Meet Zelda, the newest member of our family! She’s a 1-year-old boxer-heeler mix who comes to us all the way from Tennessee after being rescued from an abusive situation. We have been fostering and adopting rescue dogs for over 20 years now, and Zelda is the latest to join our household as sidekick to Bijou, our 11-year-old greyhound.
It’s been a few months since we were a two-dog family, and when I did a poop patrol in our snowy backyard this weekend, I realized two things: One, that there were now twice as many doggie land mines to pick up. And two, how much I hate being on poop patrol.
Face it – though we love our dogs, most of us don’t especially love cleaning up after them. And a lot of people are perfectly willing to pay someone else to take care of that chore. Which is where the opportunity lies – a business removing dog poop from their owners’ yards can be a great income stream and can even turn into a full-time gig. It’s also a good income stream for teenagers and students and a great way to learn how to run a business.
Though it’s a job that a lot of people would never want to do, if you’re not bothered by it, you can get started in your own business for under $100. And for obvious reasons, if you serve your clients well, you can count on plenty of repeat business!
Operating a pet waste removal service involves a very simple business model. Most scoopers schedule once- or twice-weekly pickups and plan their routes to minimize mileage. Startup requirements are minimal:
- Access to a reliable vehicle
- A good quality poop scooper
- Disposal bags
- A 5-gallon bucket
- Rubber gloves
- A sturdy pair of boots
How do you get started? The easiest way to get the word out is to print flyers and post them in your proposed business area – affluent neighborhoods are your best bet. Pet shops, doggie daycares, boarding kennels, and veterinarians’ offices, are obviously good places to advertise, but don’t forget about local bulletin boards at the supermarket, coffee shops, and other places where residents hang out. Dog lovers are everywhere!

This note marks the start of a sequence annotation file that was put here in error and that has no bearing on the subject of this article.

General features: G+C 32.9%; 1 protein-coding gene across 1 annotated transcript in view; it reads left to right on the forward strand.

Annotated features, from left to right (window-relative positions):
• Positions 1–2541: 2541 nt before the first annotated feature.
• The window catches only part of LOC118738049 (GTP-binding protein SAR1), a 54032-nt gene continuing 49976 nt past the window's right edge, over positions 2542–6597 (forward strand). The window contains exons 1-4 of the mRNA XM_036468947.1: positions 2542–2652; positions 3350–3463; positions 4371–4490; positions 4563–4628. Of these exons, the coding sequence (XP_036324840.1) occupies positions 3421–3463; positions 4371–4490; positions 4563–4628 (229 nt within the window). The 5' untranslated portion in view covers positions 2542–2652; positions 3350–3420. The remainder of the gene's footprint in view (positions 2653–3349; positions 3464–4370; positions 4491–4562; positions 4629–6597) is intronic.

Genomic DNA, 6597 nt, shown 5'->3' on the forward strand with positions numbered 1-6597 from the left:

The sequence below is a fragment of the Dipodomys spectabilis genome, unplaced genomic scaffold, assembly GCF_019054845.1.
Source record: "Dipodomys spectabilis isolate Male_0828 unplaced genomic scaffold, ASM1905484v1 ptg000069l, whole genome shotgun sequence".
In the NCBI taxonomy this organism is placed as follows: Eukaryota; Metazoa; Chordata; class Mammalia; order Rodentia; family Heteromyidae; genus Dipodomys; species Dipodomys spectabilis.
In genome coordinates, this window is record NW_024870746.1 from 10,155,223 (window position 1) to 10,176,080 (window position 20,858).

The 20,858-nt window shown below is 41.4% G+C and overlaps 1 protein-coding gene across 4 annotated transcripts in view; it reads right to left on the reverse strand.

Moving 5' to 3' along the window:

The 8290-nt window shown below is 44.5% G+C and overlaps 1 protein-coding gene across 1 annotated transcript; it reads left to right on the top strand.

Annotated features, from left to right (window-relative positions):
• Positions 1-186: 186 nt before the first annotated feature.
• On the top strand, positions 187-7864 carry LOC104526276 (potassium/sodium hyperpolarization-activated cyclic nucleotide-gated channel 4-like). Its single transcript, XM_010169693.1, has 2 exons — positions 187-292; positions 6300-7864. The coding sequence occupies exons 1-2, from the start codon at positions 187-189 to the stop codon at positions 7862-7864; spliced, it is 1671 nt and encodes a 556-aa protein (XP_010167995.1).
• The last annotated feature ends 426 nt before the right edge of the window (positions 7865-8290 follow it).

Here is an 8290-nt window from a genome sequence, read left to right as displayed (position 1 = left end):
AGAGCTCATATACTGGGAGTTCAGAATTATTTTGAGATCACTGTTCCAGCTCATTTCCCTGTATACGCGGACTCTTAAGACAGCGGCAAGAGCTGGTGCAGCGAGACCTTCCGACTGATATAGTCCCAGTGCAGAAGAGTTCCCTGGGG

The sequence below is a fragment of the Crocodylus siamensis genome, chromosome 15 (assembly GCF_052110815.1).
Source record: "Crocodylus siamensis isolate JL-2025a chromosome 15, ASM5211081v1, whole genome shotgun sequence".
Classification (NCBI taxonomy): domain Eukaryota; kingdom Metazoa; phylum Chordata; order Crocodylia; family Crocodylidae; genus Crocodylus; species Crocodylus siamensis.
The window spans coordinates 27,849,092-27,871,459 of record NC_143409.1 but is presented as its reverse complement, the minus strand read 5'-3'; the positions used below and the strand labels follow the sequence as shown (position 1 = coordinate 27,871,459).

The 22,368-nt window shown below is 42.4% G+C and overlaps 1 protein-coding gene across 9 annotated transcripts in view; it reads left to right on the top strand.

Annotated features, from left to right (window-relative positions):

Find out what other services in your area charge and set your prices accordingly. Typically, it’s about $10 to $15 per dog per week, and experienced scoopers can do four to six yards per hour, depending on travel time.
If you want to grow your business, it’s easy to put up a simple website (even just one page) with your contact information and rates. Ready to make even more money? Monetize your website by taking ads or selling pet products as an affiliate. You could even expand your empire into cleaning up after lazy dog owners or even notoriously incontinent Canada geese at commercial properties or parks.
Of course, one of the best parts of a starting a poop-scooping business is picking a name. Here are some of my favorites…
- Doody Calls (started by a pet owner in his own neighborhood, now a national franchise making 7 figures)
- Poop Patrol
- Pet Butler
- Grand Poobahs
- Scooper Heroes
There are many ways for pet lovers to make money, though few will answer when “Doody Calls.” But those who do can definitely make it pay!